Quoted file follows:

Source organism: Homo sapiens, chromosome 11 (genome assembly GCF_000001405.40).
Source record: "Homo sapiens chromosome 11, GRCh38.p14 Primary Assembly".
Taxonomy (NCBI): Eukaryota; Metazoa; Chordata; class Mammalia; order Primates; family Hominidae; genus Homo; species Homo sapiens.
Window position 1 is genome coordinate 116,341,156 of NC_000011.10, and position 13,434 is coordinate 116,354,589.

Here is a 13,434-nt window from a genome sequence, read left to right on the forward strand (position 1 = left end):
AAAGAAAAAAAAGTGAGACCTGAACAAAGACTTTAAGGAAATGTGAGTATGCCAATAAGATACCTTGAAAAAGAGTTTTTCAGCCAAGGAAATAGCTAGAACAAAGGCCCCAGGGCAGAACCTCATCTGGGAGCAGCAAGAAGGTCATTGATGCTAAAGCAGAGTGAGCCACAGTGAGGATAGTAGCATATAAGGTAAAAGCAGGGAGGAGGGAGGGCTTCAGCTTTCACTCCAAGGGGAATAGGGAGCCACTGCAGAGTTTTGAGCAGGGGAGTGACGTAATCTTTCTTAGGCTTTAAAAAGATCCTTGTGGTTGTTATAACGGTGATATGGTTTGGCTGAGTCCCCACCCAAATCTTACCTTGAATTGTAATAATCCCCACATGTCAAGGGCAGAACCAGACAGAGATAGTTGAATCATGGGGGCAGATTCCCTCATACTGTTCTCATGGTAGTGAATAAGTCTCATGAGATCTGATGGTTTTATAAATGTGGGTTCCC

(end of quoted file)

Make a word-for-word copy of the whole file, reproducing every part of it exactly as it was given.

Source organism: Homo sapiens, chromosome 11 (genome assembly GCF_000001405.40).
Source record: "Homo sapiens chromosome 11, GRCh38.p14 Primary Assembly".
Taxonomy (NCBI): Eukaryota; Metazoa; Chordata; class Mammalia; order Primates; family Hominidae; genus Homo; species Homo sapiens.
Window position 1 is genome coordinate 116,341,156 of NC_000011.10, and position 13,434 is coordinate 116,354,589.

Here is a 13,434-nt window from a genome sequence, read left to right on the forward strand (position 1 = left end):
AAAGAAAAAAAAGTGAGACCTGAACAAAGACTTTAAGGAAATGTGAGTATGCCAATAAGATACCTTGAAAAAGAGTTTTTCAGCCAAGGAAATAGCTAGAACAAAGGCCCCAGGGCAGAACCTCATCTGGGAGCAGCAAGAAGGTCATTGATGCTAAAGCAGAGTGAGCCACAGTGAGGATAGTAGCATATAAGGTAAAAGCAGGGAGGAGGGAGGGCTTCAGCTTTCACTCCAAGGGGAATAGGGAGCCACTGCAGAGTTTTGAGCAGGGGAGTGACGTAATCTTTCTTAGGCTTTAAAAAGATCCTTGTGGTTGTTATAACGGTGATATGGTTTGGCTGAGTCCCCACCCAAATCTTACCTTGAATTGTAATAATCCCCACATGTCAAGGGCAGAACCAGACAGAGATAGTTGAATCATGGGGGCAGATTCCCTCATACTGTTCTCATGGTAGTGAATAAGTCTCATGAGATCTGATGGTTTTATAAATGTGGGTTCCC